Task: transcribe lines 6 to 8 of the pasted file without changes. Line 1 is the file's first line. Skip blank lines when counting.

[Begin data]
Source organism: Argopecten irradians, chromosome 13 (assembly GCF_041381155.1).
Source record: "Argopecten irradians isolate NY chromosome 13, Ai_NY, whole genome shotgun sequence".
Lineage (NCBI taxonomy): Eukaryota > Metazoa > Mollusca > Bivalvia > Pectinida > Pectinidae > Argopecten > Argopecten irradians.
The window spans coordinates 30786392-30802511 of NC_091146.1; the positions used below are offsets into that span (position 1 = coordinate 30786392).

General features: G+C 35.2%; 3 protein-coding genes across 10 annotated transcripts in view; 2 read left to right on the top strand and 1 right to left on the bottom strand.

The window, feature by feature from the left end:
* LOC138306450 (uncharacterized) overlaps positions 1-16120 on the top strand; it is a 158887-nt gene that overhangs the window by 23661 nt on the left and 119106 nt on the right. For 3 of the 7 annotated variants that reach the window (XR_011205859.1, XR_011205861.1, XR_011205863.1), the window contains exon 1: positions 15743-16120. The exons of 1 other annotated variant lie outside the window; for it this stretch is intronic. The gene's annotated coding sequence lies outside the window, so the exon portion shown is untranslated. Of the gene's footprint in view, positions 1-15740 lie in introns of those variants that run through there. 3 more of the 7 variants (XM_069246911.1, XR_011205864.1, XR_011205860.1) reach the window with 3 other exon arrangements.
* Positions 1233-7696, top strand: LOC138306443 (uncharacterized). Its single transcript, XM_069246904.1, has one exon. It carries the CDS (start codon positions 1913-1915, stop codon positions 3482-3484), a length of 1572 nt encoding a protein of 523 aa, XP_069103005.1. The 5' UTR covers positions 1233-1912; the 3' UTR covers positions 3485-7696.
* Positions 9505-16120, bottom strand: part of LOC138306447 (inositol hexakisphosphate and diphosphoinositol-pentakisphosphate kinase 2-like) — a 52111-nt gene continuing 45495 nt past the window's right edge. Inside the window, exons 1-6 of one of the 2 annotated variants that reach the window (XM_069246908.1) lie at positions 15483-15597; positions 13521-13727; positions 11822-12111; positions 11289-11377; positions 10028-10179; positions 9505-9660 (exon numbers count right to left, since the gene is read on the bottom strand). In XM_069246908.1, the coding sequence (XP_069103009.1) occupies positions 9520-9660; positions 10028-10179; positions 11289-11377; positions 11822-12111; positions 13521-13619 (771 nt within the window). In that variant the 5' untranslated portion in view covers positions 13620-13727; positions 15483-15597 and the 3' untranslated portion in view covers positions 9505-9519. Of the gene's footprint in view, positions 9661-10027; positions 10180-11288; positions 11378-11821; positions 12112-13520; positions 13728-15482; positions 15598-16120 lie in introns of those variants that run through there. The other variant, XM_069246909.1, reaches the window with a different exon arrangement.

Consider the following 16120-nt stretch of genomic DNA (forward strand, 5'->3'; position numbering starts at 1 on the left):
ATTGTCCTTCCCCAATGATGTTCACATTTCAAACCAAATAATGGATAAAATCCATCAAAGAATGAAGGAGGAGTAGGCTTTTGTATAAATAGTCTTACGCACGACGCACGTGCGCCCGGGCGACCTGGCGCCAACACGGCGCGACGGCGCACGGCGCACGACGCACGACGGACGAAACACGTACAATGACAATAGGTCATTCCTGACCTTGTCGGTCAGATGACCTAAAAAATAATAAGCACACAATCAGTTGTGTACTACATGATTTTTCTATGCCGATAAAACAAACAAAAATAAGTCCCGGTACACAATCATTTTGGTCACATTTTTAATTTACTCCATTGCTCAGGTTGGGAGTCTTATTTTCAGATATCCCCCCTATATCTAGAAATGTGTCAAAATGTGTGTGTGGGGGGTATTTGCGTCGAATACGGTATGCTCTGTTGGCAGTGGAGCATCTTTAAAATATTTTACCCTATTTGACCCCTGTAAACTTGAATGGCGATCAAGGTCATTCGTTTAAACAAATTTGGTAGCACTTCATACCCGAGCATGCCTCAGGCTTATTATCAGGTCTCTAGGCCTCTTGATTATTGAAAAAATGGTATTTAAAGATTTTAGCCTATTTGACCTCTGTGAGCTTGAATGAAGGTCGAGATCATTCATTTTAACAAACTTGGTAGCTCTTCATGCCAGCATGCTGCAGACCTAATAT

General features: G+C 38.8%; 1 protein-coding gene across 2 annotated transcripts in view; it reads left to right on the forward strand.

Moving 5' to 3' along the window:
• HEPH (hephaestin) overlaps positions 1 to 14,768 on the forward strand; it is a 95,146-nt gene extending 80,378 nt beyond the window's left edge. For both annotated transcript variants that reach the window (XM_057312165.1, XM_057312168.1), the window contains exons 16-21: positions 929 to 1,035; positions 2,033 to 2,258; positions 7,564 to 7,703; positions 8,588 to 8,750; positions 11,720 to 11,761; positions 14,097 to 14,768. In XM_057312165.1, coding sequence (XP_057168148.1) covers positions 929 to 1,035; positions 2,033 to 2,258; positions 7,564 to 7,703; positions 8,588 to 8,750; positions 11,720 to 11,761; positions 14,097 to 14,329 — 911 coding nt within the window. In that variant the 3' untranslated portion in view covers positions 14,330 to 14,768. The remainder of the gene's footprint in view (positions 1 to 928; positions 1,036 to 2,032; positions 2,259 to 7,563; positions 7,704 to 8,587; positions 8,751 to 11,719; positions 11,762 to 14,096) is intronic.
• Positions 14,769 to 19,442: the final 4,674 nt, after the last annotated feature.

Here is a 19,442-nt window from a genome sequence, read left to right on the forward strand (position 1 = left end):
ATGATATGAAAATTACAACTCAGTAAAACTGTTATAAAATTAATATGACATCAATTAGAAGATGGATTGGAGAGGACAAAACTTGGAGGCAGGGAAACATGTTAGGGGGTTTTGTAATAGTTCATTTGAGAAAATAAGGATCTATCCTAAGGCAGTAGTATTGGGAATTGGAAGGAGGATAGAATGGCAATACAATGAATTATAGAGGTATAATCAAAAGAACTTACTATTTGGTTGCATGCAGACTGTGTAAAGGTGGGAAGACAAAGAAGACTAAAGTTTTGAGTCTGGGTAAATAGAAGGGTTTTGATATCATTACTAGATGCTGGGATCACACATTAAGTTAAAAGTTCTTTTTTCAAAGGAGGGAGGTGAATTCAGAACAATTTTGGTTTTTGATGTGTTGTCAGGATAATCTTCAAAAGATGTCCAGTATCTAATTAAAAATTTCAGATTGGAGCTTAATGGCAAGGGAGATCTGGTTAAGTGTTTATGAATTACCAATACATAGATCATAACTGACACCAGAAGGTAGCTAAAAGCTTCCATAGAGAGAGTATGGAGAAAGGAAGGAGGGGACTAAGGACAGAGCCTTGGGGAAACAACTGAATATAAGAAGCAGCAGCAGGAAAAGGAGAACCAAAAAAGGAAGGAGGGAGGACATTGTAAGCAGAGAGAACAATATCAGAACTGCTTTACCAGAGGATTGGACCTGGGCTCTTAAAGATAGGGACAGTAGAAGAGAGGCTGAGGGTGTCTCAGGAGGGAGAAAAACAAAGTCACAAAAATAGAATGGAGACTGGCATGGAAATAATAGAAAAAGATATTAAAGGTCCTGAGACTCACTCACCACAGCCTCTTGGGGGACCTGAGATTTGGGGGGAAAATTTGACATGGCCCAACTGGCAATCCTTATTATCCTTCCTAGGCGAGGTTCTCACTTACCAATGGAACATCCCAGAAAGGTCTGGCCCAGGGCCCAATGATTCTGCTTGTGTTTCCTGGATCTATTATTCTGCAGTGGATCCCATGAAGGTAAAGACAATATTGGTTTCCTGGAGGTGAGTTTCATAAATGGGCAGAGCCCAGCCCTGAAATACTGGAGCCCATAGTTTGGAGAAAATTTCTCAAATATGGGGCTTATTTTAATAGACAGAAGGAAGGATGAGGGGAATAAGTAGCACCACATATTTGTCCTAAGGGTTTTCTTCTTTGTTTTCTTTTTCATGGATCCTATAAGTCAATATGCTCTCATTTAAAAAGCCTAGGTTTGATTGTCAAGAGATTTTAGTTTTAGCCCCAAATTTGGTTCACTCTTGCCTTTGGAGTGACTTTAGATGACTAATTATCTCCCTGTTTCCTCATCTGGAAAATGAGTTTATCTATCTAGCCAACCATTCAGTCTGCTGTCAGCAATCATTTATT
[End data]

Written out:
The window, feature by feature from the left end:
* LOC138306450 (uncharacterized) overlaps positions 1-16120 on the top strand; it is a 158887-nt gene that overhangs the window by 23661 nt on the left and 119106 nt on the right. For 3 of the 7 annotated variants that reach the window (XR_011205859.1, XR_011205861.1, XR_011205863.1), the window contains exon 1: positions 15743-16120. The exons of 1 other annotated variant lie outside the window; for it this stretch is intronic. The gene's annotated coding sequence lies outside the window, so the exon portion shown is untranslated. Of the gene's footprint in view, positions 1-15740 lie in introns of those variants that run through there. 3 more of the 7 variants (XM_069246911.1, XR_011205864.1, XR_011205860.1) reach the window with 3 other exon arrangements.
* Positions 1233-7696, top strand: LOC138306443 (uncharacterized). Its single transcript, XM_069246904.1, has one exon. It carries the CDS (start codon positions 1913-1915, stop codon positions 3482-3484), a length of 1572 nt encoding a protein of 523 aa, XP_069103005.1. The 5' UTR covers positions 1233-1912; the 3' UTR covers positions 3485-7696.